Published on 10 December, 2017.
The route to Baracoa from Santiago de Cuba encompasses some of the most beautiful roads in Cuba. The southern coast of Guantanamo province features karst formations right by the deep blue of the Caribbean, while the legendary La Farola road crowns the trip meandering between the green Sierra del Purial mountains.
Throughout the 250 km you’ll cover from Santiago to Baracoa you’ll find a number of outstanding lookout points – not only your destination, but the road itself that gets you there offers you a beautiful geographical experience.
Leaving Santiago de Cuba behind, entering Guantanamo
Roughly 95 km separate Santiago from the guantanamera capital. Our beautiful Guantanamo province is famous for the unique song “Guantanamera”, through which Joseíto Fernández musicalized pristine simple verses by the great José Martí.
But Guantanamo is also frequently associated with the abominable military base that the United States installed on our territory early in the 20th century, via treaties signed under the pressure of military force.
Once you pass the city of Guantánamo, the road gets ever closer to the southern coast and the Caribbean. The arid climate vegetation sprawls on both sides of the road – cacti, bushes, a variety of endemic palms…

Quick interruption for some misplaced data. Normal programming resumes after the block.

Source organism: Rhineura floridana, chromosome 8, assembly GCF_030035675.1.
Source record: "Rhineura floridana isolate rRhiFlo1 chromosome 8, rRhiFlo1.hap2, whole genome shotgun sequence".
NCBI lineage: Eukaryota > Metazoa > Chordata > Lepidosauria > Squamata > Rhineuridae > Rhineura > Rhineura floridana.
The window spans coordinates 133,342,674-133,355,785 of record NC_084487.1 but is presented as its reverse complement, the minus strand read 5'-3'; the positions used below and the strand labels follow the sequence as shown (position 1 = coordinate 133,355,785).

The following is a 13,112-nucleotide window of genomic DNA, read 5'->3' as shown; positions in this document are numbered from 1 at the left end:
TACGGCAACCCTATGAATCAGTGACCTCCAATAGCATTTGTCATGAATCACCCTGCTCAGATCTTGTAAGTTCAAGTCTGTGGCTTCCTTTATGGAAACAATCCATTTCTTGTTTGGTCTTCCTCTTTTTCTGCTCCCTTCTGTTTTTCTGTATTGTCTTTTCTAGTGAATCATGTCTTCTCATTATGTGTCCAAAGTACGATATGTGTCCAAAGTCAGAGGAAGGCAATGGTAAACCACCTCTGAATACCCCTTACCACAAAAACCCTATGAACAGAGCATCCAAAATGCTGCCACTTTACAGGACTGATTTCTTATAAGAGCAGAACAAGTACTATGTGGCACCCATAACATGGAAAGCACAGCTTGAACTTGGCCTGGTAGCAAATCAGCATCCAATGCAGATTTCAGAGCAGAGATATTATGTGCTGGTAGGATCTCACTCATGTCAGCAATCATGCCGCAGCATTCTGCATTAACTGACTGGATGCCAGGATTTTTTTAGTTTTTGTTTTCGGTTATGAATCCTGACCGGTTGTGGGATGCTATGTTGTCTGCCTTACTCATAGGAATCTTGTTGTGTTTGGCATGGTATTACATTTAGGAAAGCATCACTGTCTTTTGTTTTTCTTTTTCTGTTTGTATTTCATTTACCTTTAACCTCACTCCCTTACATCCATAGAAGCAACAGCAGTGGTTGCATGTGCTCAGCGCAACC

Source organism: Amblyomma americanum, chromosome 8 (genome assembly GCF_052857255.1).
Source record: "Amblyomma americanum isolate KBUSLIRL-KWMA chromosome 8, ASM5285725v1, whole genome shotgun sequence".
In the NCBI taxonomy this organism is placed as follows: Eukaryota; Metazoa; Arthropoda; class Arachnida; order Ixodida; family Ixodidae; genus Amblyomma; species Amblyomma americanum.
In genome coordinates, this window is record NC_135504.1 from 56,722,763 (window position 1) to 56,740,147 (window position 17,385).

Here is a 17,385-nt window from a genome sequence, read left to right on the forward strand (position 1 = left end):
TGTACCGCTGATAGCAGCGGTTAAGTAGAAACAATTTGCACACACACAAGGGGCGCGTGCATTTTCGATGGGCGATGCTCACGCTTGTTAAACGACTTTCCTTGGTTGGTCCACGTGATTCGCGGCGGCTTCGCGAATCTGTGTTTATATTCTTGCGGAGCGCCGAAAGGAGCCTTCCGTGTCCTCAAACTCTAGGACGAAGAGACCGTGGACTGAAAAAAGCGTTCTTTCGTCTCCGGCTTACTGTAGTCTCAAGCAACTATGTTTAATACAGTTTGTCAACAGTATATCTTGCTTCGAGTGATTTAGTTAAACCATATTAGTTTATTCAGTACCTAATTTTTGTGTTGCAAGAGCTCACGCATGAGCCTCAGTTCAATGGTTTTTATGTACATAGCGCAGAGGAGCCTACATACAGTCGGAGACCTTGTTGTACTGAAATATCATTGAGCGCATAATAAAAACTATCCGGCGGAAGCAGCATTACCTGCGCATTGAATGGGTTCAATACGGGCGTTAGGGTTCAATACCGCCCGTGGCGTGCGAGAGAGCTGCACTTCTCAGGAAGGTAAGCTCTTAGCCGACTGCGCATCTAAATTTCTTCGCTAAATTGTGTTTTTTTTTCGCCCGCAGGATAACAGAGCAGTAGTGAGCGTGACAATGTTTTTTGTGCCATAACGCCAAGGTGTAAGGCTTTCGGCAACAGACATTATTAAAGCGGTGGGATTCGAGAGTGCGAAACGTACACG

The next 100 km after the provincial capital are marked by limestone forms, some of them quite striking and sprinkled with holes and caves. To your right-hand side, as you gaze towards the south, you’ll be captivated by the deep, immaculate blue of the Caribbean.
Crossing the Sierra del Purial – La Farola
Surrounded by the tough mountains of the Nipe-Sagua-Baracoa massif, for centuries Baracoa remained isolated from the rest of Cuba. It could only be reached by sea. Thus, a local identity developed, at once unique and authentically Cuban.
In 1964, a few years after the triumph of the Cuban revolution, La Farola road was completed. Considered one of the seven wonders of modern Cuban civil engineering, La Farola covers some 60 km between the province’s southern coast and Baracoa.
Some of La Farola’s stretches seem to float above high cliffs, suspended by horizontal supports clutched to the mountains’ side.
From cacti to pine forests
La Farola starts zigzagging up the mountains just after the small town of Cajobabo, another site of significant historical value. In May 1895, José Marti disembarked at Playitas de Cajobabo to join the fight for Cuban Independence, which he had organized and orchestrated himself from exile.
Not too far after Cajobabo, one of La Farola’s most pleasant spectacles begins – the progressive changes of a very diverse flora. Indeed, the cacti, aloe and other succulents start giving way to mango trees, royal palms (Roystonea regia, Cuba’s national tree), guapén trees and a range of other fruit trees.
A variety of ferns start appearing as well, including tree ferns (Cyathea arborea), until you reach the highest areas where Cuban pine trees (Pinus cubensis) thrive.
When you get to Alto de Cotilla you will have reached the maximum heights of your trajectory, at about 600m above sea level.